First-time buyer subsidised homes will be built this year

Posted: 12/01/2017

Areas across England are set to receive money from the £1.2billion “Starter Homes Land Fund” to fund new developments on brownfield sites. Discount of at least 20% will be available to buyers aged 23-40.

However, a housing expert has told the BBC that the proposed timescale for the developments was too ambitious.

The coalition government in 2014 first announced the Starter Homes Land Fund and their aims to more people buy their first home.

The discounts will be applied to properties outside London valued up to £250,000 or in the capital properties worth up to £450,000.

Housing Minister Gavin Barwell said “This government is committed to building starter homes to help young first time buyers get on the housing ladder. This first wave of partnerships shows the strong local interest to build thousands of starter homes on hundreds of brownfield sites in the coming years. One in three councils has expressed an interest to work with us so far."

The initial thirty local authorities were selected on the basis that they have the ability to construct the properties. The first councils include Luton Borough Council, Sheffield City Council, Bristol City Council and Blackpool Council and the properties are predicted to go on the market in 2018.

However, when Christine Whitehead (Emeritus Professor in housing economics at the London School of Economics) recently spoke to the BBC, she said "timescale is much too short, it's not that easy to build on land that quickly, and we are anyway short on skills".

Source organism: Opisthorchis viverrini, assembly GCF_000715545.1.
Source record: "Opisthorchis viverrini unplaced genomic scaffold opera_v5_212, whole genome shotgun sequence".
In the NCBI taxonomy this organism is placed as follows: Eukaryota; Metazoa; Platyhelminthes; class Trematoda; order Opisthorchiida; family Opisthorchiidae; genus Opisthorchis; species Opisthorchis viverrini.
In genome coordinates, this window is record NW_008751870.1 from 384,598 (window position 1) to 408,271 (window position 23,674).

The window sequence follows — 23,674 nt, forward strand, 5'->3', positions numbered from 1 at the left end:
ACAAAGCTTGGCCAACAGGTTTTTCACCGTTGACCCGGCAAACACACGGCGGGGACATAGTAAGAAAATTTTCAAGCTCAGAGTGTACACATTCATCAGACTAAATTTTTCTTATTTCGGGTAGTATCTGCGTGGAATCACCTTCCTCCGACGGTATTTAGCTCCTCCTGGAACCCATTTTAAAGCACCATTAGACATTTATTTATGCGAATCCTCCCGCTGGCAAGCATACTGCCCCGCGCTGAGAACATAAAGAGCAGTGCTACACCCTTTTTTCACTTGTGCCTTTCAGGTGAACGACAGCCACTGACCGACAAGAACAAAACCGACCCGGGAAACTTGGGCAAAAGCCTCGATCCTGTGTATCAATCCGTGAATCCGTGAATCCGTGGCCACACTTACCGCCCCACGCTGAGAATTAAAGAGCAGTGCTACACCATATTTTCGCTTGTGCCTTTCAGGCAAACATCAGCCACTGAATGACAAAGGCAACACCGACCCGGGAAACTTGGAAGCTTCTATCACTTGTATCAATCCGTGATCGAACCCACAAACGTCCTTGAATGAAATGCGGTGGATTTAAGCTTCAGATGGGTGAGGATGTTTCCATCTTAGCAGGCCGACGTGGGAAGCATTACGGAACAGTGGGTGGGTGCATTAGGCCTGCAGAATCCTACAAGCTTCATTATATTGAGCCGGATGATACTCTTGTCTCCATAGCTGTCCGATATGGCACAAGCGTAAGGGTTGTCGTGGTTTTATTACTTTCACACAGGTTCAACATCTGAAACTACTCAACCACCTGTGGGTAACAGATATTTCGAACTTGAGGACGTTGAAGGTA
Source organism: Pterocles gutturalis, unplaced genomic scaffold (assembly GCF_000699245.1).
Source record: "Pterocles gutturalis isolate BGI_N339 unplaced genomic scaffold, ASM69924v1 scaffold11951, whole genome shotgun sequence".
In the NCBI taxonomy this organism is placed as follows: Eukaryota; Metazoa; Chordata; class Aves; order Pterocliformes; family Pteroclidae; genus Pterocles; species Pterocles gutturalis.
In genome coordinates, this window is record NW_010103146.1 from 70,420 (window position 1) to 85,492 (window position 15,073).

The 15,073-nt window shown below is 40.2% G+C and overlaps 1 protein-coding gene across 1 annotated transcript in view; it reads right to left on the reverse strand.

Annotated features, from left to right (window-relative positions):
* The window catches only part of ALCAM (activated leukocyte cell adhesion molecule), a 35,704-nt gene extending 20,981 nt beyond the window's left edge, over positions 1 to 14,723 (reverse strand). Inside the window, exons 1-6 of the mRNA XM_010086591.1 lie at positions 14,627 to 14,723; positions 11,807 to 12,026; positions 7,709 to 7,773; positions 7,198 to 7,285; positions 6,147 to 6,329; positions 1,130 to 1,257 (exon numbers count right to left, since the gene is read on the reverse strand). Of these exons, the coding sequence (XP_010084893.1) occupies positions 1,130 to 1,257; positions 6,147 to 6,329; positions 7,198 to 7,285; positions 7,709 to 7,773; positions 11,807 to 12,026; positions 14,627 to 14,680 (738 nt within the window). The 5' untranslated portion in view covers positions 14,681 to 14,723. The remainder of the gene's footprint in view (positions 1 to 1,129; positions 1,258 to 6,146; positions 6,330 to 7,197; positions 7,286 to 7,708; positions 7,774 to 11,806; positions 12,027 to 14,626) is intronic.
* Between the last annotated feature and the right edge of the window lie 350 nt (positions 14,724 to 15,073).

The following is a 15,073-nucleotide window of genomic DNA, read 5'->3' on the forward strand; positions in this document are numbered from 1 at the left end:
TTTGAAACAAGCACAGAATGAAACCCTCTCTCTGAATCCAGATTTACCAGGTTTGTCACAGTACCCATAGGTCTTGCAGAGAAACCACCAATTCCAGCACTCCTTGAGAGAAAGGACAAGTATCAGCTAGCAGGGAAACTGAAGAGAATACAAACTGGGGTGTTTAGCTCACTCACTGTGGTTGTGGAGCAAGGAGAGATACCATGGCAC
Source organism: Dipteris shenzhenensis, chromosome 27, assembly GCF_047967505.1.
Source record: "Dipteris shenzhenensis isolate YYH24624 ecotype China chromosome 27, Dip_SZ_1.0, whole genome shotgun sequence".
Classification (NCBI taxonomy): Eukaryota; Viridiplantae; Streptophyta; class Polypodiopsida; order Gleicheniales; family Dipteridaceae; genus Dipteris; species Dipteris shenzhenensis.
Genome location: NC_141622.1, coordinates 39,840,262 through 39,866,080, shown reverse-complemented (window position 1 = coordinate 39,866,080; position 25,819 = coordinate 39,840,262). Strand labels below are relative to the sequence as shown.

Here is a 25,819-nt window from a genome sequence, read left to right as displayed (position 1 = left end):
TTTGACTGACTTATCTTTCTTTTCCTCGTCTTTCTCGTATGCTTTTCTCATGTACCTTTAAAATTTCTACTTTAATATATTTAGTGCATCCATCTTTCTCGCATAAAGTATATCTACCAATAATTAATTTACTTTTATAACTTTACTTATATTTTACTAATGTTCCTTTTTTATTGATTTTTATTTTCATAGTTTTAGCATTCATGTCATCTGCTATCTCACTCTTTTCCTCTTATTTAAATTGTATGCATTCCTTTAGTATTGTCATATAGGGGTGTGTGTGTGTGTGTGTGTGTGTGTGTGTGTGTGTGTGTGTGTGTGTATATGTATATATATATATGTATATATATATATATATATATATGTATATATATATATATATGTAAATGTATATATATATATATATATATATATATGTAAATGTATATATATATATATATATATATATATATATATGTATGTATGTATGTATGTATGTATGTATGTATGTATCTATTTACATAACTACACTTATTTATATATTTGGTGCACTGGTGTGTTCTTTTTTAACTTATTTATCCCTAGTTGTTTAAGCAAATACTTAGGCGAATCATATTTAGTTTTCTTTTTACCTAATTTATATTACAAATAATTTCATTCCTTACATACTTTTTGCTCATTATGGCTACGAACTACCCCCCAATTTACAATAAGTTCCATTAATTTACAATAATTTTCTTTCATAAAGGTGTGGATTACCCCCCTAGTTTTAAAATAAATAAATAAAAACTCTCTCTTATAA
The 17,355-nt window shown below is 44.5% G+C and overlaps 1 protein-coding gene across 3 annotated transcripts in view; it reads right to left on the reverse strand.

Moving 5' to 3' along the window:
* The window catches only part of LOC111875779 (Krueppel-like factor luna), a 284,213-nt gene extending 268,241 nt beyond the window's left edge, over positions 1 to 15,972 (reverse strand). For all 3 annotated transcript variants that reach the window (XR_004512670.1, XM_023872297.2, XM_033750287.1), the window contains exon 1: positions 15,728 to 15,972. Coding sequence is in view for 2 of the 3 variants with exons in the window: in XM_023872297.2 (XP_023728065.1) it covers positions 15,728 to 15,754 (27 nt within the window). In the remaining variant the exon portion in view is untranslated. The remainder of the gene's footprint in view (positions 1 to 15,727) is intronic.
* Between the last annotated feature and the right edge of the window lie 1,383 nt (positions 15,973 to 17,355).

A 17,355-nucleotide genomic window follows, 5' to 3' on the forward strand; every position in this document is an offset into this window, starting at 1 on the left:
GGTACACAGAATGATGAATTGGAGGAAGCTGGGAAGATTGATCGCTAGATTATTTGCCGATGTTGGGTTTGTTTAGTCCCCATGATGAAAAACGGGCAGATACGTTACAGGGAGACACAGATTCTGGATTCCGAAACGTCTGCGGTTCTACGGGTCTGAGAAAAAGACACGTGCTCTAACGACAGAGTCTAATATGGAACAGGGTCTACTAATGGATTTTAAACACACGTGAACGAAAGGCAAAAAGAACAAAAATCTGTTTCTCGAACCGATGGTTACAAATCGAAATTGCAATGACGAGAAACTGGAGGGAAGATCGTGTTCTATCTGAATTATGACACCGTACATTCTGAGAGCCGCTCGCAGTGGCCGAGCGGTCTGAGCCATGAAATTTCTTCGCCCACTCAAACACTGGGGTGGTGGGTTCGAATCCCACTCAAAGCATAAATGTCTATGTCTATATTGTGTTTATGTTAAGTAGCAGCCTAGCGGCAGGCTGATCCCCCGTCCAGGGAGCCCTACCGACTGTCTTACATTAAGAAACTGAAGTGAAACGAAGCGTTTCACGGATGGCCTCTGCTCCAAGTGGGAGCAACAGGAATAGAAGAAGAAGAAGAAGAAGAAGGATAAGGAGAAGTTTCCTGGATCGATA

Professor Whitehead said that even with help from the government, some young people were not financially strong enough to partake in the scheme. "[They] often haven't got very strong jobs, they're insecure about their future, they're paying high prices in the rental market and therefore can't afford the deposit."

Labour’s shadow housing secretary, John Healey, said "These so-called starter homes are a symbol of the Conservative record on housing.

"Ministers launched them in 2014 but will only start to build the first in 2017, promised they'd be affordable for young people when they'll cost up to £450,000, and pledged to build 200,000 by 2020 but no-one now believes that's possible."

Proposals have also been revealed for England’s first garden villages to be built on 14 sites across the country from Cumbria to Cornwall. It has been said that the proposed new development could provide up to 48,000 new homes.

Towards the end of January the Government is due to publish its report on housing supply, in which it will give details of its plans for constructing new homes.

Kirsty Rogers, Pali Ltd 

www.paliltd.com

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